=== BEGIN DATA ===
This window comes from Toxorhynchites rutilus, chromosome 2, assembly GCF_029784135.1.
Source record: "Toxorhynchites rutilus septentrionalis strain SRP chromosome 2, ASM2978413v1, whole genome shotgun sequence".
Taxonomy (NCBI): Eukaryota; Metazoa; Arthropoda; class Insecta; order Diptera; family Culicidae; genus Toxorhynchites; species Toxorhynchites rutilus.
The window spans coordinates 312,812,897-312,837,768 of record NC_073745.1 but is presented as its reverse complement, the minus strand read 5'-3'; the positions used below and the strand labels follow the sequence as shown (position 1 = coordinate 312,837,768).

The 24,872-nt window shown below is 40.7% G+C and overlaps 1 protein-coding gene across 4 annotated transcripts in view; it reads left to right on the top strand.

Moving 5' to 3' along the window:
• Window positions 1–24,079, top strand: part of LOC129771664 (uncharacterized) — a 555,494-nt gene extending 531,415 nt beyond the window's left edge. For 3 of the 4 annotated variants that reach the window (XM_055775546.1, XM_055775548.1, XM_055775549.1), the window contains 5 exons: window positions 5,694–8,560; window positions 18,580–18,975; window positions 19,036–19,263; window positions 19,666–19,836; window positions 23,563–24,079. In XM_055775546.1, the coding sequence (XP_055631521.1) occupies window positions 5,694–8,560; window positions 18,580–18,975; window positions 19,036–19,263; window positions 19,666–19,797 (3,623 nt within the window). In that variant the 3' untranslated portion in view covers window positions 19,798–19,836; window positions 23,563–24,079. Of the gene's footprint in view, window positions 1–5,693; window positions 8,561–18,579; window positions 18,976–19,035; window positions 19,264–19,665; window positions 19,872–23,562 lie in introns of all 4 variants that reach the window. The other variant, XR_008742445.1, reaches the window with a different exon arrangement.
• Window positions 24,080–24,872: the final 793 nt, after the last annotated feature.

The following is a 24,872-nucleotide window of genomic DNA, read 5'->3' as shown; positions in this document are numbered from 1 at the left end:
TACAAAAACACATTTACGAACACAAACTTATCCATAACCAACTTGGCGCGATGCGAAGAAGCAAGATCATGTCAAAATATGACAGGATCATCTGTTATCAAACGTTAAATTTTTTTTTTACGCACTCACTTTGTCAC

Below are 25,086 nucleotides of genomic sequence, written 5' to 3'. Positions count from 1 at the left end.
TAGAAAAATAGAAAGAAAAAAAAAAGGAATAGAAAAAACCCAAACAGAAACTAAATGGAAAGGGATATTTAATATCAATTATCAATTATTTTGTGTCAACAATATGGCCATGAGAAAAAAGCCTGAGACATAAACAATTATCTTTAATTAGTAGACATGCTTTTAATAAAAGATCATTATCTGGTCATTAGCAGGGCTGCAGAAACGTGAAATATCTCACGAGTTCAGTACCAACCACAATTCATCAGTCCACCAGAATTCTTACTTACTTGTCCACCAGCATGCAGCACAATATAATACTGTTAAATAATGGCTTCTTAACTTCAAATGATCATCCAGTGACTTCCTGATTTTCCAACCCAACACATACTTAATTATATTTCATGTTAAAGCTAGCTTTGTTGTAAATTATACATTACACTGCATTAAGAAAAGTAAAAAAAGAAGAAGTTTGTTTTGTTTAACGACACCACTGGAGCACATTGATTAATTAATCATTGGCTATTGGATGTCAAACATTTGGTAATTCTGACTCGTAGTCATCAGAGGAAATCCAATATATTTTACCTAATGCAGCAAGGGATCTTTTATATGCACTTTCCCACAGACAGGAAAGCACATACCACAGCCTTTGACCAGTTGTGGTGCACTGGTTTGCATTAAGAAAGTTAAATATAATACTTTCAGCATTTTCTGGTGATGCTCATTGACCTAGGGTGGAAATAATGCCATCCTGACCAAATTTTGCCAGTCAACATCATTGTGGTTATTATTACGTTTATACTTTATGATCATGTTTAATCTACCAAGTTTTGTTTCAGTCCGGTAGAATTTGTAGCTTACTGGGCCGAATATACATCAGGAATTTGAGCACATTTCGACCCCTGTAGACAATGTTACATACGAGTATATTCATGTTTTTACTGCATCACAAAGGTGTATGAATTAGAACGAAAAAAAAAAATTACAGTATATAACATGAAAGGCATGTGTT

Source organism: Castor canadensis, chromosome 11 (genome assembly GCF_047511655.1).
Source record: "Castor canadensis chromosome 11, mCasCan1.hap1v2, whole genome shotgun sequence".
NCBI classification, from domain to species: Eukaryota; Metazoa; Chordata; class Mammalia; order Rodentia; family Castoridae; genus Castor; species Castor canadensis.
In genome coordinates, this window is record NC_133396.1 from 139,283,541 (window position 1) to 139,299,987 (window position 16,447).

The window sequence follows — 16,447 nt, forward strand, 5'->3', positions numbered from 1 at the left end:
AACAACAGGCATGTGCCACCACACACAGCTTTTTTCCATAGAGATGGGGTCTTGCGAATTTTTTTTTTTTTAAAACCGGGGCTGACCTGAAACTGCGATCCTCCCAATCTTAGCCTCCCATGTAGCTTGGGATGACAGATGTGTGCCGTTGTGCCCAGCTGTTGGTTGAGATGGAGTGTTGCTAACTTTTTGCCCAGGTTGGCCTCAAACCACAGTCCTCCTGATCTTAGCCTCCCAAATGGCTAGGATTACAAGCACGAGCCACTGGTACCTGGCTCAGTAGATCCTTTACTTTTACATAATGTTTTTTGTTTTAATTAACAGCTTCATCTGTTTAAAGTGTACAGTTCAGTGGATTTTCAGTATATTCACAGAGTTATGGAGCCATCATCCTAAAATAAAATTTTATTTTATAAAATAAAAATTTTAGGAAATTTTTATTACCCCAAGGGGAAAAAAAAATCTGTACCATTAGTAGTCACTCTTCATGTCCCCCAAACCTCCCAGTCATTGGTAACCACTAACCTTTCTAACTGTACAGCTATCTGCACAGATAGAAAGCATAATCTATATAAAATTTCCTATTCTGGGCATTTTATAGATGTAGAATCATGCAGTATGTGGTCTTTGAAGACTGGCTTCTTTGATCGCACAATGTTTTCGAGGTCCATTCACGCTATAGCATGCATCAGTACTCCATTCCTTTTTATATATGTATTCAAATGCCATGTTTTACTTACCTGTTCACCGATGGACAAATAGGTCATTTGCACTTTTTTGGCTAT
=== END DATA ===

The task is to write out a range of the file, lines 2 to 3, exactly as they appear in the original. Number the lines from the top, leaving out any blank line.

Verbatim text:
Source record: "Toxorhynchites rutilus septentrionalis strain SRP chromosome 2, ASM2978413v1, whole genome shotgun sequence".
Taxonomy (NCBI): Eukaryota; Metazoa; Arthropoda; class Insecta; order Diptera; family Culicidae; genus Toxorhynchites; species Toxorhynchites rutilus.